Dunedin film-makers win US competition

When Tegan Good checked her phone to see who was texting her in the middle of the night, she was thinking: "This had better be important".

And it was.

It was a message from an awards ceremony representative in Montana, United States, telling her she and partner Thomas Neunzerling had just won an award at the 2021 International Wildlife Film Festival Awards.

"Because of the time difference, I woke up kind of groggy, rolled over and looked at my phone and saw I had a message that we had won the award.

"I was just reading it, bleary-eyed, thinking, ‘what’s this?"’

The Dunedin duo won the best short film award for Nest 38, a film about a pair of banded dotterels — small plovers, native to New Zealand — and their attempt to defy the odds to raise their chicks on a surprisingly hostile Kaikoura beach.

It also follows their self-appointed guardian, Ailsa McGilvary-Howard.

The birds have been in decline because of cats, dogs and holiday campers invading their nesting grounds.

"Getting our film in the festival was a huge award already, but then winning out of the four finalists was even better," Miss Good said.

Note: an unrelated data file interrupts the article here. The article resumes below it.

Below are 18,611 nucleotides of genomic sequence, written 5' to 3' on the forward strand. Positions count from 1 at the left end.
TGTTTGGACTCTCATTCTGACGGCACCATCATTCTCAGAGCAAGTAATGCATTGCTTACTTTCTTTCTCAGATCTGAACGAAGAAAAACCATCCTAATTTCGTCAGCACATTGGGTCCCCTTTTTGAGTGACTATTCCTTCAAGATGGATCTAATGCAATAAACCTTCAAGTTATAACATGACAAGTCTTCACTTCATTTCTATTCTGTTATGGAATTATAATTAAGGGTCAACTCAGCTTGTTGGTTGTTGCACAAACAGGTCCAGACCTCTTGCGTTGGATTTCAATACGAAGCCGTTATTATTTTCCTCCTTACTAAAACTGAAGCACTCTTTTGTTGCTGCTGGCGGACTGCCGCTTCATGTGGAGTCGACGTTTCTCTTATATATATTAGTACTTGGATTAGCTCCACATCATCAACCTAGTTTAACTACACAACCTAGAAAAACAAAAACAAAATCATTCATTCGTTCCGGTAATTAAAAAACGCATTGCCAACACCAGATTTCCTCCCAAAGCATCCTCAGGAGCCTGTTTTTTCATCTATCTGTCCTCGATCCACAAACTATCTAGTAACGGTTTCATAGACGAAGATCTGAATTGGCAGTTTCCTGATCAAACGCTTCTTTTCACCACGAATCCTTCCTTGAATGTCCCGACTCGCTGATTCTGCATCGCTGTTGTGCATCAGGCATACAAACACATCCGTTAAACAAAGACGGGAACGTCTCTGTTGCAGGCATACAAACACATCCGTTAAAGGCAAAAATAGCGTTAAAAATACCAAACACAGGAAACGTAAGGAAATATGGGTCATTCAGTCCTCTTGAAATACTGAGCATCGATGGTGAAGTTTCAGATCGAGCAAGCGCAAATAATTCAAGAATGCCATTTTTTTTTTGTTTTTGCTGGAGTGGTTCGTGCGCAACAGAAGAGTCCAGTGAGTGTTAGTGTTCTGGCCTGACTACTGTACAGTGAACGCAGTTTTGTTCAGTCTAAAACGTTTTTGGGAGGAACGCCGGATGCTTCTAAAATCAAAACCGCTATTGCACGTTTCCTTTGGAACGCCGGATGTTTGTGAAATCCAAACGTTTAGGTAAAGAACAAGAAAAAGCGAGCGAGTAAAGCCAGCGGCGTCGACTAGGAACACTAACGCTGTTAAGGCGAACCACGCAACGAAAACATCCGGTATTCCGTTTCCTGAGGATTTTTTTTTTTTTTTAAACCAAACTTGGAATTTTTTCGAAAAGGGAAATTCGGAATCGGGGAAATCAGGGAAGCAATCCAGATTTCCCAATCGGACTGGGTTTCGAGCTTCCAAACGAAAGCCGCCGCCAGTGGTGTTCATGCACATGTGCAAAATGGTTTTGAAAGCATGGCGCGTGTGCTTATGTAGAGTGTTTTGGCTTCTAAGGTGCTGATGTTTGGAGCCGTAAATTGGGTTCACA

"We’re really excited. We didn’t expect it at all."

Dunedin film-making duo Tegan Good and Thomas Neunzerling have won an International Wildlife Film...
Dunedin film-making duo Tegan Good and Thomas Neunzerling have won an International Wildlife Film Festival award for their short film Nest 38. PHOTO: GREGOR RICHARDSON

They were among more than 300 entrants in the competition, which were whittled down to 11 category winners announced on April 30, during a pop-up installation at the First Montana Bank building in downtown Missoula.

The winning titles were projected on to the wall of the bank building.

The festival exists to champion wildlife film-makers and inspire a new generation to challenge conventional expectations about how we conserve wildlife and habitat.

For the first time in the festival’s 44-year history, a student film was selected for the Best of Festival Award.

United Kingdom film-maker George Pretty's Life on the Rocks short film told the important tale of an ancient volcanic island, home to the world’s largest colony of gannets: the Bass Rock.

For three years in the 1960s, June Nelson and her late husband Bryan called it their home, studying the birds and their behaviours.

The short film was built around Mrs Nelson's reflections on experiences with her husband among the gannets.


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